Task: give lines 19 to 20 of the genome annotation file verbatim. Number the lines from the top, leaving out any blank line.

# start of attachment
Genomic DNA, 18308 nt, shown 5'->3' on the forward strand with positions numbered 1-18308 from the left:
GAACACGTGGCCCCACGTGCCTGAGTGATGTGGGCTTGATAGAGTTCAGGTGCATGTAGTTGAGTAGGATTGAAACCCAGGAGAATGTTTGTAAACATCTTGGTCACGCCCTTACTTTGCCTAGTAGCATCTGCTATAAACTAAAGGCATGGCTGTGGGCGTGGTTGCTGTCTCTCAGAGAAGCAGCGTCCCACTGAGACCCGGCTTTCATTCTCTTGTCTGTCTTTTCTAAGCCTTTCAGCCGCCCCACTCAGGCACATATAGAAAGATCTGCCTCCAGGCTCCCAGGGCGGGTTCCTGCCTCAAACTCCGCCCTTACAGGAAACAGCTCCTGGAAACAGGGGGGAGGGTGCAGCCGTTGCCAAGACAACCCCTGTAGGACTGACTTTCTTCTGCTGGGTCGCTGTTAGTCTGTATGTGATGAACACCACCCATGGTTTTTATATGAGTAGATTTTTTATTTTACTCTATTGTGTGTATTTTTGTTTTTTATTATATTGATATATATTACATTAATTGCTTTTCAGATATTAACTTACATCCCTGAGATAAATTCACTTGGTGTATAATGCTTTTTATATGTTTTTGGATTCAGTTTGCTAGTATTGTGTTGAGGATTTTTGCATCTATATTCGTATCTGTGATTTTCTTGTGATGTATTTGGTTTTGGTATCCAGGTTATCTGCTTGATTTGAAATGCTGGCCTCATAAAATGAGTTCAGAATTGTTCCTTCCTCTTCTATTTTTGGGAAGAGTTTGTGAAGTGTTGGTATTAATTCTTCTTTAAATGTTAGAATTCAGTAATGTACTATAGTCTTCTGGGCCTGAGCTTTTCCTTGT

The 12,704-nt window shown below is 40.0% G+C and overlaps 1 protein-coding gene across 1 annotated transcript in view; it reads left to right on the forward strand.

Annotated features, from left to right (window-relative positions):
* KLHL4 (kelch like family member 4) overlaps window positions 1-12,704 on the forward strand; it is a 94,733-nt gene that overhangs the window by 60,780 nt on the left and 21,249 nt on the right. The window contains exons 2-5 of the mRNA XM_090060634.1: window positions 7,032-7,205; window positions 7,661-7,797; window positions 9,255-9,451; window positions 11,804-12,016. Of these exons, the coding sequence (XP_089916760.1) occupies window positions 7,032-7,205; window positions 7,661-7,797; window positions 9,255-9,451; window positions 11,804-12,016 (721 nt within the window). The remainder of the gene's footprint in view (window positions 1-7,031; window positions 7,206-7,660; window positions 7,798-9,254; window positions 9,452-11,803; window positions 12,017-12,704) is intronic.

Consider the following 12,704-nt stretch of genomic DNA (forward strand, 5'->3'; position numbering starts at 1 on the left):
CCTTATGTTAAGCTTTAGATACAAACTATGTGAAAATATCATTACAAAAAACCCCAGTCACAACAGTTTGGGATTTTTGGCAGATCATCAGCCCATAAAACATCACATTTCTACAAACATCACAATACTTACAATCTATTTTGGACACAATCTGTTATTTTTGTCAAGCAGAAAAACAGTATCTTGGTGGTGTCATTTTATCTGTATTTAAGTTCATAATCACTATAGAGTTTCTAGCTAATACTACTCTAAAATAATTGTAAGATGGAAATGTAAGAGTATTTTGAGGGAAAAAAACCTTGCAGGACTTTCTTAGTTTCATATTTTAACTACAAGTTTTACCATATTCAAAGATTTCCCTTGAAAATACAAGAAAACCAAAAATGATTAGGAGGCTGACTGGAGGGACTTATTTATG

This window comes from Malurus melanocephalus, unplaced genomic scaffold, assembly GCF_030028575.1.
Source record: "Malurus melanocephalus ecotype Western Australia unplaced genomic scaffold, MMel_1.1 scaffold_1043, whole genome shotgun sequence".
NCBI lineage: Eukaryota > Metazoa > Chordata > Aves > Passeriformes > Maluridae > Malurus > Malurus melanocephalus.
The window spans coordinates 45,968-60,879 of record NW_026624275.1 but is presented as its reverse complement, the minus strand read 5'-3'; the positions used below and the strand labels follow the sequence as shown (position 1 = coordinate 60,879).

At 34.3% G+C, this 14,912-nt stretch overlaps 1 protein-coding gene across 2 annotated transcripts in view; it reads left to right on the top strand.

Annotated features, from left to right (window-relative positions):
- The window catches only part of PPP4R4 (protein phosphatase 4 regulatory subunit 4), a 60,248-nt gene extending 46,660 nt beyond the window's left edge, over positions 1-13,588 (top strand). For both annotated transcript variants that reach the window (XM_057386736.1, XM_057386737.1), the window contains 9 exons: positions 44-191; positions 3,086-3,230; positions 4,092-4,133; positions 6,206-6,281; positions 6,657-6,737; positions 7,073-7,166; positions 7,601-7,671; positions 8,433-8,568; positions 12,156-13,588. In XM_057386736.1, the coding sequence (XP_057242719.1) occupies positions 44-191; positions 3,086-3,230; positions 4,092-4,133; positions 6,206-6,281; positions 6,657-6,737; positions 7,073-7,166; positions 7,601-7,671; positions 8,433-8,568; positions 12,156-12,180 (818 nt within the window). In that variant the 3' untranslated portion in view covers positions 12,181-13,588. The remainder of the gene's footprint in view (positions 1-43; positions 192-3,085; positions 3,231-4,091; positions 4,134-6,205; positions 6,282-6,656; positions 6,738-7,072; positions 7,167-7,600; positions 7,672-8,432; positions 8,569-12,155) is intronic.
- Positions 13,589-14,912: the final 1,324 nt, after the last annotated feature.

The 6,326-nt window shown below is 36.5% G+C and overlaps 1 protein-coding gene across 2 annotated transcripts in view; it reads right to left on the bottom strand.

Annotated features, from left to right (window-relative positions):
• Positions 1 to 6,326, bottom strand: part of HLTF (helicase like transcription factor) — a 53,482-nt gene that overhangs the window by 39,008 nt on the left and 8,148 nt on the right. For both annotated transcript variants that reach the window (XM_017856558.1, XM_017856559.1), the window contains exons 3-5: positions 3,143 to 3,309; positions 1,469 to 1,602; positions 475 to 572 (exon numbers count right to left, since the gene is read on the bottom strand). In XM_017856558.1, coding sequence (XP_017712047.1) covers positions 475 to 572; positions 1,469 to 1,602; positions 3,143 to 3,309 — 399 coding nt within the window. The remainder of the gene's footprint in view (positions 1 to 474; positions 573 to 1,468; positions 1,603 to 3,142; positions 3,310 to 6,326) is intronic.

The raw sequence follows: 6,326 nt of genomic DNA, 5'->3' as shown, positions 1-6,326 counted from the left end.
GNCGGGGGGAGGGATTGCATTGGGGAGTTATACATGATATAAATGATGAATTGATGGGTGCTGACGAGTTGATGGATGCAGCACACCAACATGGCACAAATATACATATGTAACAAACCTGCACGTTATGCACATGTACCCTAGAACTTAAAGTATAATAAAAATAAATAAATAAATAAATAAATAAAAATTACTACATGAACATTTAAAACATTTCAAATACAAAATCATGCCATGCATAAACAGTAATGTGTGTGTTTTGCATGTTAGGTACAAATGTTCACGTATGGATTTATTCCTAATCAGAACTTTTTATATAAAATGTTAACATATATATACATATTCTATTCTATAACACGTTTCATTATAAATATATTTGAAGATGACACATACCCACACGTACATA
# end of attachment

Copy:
The raw sequence follows: 6,326 nt of genomic DNA, 5'->3' as shown, positions 1-6,326 counted from the left end.
GNCGGGGGGAGGGATTGCATTGGGGAGTTATACATGATATAAATGATGAATTGATGGGTGCTGACGAGTTGATGGATGCAGCACACCAACATGGCACAAATATACATATGTAACAAACCTGCACGTTATGCACATGTACCCTAGAACTTAAAGTATAATAAAAATAAATAAATAAATAAATAAATAAAAATTACTACATGAACATTTAAAACATTTCAAATACAAAATCATGCCATGCATAAACAGTAATGTGTGTGTTTTGCATGTTAGGTACAAATGTTCACGTATGGATTTATTCCTAATCAGAACTTTTTATATAAAATGTTAACATATATATACATATTCTATTCTATAACACGTTTCATTATAAATATATTTGAAGATGACACATACCCACACGTACATA